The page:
One of the Russian options would be to take Kyiv and install a Russian-friendly 'puppet' government there. But that wouldn't gain them much because the current Ukrainian government would flee to Lviv or into exile in Poland and would still claim legitimacy. And if Russia tried to occupy all of Ukraine, they would find themselves occupying some strongly Ukrainian nationalist areas in Kyiv and west to Poland, where they might face considerable popular hostility and likely partisan resistance.

    So that's why I think that it might be more likely for them to drive from northeast (they have a Guards Tank Army near Kursk) to southwest at the Moldovan border, basically seizing everything south and east of that line. Essentially the blue areas of your map, leaving the current Ukraine government with most of the pink areas. I also would expect them to take the largely rural pink area east of Kyiv to the Russian border. That way the remaining pink areas could join NATO and would no longer border Russia and Russia would get strategic depth, which is a big part of their military doctrine. Buffer areas between Russia's heartland and their enemies is a big part of their thinking. Historically Russia has been more backward than its enemies to the west, but its huge size helped make up for that (as Napoleon and then Hitler learned). They would also get the Black Sea coast and most of Ukraine's industrial areas.

    There would still be Ukrainian nationalist resistance in some of the areas they take, but much of southeast Ukraine is historically aligned with Russia, much of it Russian speaking. So it's likely that they will encounter considerable support as well, at least in the bluer areas. Many people in these areas will likely welcome Russia much as Crimea did.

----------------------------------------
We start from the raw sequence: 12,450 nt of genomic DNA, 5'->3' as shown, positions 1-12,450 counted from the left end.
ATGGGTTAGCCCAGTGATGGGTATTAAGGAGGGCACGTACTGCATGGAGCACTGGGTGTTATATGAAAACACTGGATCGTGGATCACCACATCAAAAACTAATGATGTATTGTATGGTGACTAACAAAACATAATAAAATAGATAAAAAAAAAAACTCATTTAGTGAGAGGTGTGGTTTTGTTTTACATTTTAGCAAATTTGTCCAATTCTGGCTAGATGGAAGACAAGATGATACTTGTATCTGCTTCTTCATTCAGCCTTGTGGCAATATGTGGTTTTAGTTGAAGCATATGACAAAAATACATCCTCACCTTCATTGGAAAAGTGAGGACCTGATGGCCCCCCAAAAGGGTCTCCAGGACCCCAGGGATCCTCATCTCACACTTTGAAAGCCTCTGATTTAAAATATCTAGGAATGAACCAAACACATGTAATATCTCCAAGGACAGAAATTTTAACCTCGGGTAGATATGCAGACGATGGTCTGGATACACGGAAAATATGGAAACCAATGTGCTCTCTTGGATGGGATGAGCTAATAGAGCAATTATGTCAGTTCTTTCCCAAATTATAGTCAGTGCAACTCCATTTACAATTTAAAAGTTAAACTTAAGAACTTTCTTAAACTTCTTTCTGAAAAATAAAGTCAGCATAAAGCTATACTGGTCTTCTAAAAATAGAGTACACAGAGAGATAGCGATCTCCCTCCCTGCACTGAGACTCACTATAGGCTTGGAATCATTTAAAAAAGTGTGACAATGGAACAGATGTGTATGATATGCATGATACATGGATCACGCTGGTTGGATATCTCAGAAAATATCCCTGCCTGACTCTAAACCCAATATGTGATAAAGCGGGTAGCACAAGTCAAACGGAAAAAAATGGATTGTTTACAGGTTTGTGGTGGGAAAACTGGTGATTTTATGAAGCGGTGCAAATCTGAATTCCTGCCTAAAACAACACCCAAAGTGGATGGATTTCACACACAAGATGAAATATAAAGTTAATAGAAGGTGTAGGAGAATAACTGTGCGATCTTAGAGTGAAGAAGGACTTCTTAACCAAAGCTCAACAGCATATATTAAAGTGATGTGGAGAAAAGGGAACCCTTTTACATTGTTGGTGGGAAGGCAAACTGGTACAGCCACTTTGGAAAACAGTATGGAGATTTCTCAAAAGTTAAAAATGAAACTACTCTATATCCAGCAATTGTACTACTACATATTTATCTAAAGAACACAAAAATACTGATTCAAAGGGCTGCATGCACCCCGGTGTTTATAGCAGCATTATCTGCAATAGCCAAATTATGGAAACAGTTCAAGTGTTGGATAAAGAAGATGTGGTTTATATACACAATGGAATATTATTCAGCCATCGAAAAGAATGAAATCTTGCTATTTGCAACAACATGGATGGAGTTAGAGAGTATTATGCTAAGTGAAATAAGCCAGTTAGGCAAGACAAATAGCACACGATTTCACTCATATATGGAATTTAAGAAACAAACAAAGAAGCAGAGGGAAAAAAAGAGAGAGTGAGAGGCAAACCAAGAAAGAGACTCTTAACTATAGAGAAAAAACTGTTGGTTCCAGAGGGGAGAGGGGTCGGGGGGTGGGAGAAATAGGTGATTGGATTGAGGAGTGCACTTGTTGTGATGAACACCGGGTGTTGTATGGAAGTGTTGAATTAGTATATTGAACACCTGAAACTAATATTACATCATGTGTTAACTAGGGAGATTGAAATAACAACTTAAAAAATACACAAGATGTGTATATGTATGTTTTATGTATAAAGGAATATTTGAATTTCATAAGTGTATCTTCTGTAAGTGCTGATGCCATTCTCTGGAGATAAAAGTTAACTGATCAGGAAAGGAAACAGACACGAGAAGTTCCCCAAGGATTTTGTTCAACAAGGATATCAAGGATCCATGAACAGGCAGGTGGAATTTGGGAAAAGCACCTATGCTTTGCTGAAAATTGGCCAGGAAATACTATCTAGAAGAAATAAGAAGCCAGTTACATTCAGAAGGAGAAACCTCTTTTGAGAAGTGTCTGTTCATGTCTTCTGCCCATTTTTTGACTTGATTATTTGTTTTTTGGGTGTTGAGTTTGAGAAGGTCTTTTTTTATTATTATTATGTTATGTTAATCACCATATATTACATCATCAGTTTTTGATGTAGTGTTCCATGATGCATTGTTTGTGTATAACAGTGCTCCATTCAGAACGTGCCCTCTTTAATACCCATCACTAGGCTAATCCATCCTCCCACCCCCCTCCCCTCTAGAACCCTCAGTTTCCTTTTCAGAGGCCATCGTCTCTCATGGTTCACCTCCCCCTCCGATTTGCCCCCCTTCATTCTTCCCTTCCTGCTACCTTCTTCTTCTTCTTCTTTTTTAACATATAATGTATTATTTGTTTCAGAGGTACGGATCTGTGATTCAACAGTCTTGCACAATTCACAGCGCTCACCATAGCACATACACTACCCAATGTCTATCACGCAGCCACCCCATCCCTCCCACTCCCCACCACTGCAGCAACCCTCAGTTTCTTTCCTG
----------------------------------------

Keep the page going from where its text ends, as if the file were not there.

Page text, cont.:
At least that's what Moscow probably hopes, assuming that all this actually comes to war (which is unknown at this point).
     
    Last edited: Jan 26, 2022
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  18. Quantum Quack Life's a tease... Valued Senior Member

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    To break the looming impasse:
    Is it possible that a solution could be for Ukraine to declare itself or be declared as a neutral, demilitarized zone as the buffer the Russians seem to be so desperate to have against NATO?
     
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  19. Sarkus Hippomonstrosesquippedalo phobe Valued Senior Member

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    ??? Isn't that what Russia have effectively requested/demanded - i.e. assurances that Ukraine will never be allowed to join NATO?
     
  20. geordief Valued Senior Member

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    Not the same as formal neutrality.